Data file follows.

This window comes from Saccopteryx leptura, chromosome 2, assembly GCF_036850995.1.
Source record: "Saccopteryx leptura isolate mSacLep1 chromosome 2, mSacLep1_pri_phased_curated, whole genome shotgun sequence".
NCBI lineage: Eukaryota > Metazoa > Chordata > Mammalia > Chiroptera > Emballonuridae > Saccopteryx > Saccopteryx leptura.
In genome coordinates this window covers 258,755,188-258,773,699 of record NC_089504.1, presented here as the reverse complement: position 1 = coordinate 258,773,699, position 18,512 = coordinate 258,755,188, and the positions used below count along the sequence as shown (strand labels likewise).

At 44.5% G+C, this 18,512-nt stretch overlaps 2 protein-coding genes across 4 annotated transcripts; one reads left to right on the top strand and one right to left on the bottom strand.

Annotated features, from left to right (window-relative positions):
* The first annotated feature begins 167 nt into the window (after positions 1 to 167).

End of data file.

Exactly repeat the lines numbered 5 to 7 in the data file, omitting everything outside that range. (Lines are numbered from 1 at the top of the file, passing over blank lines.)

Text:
At 44.5% G+C, this 18,512-nt stretch overlaps 2 protein-coding genes across 4 annotated transcripts; one reads left to right on the top strand and one right to left on the bottom strand.

Annotated features, from left to right (window-relative positions):
* The first annotated feature begins 167 nt into the window (after positions 1 to 167).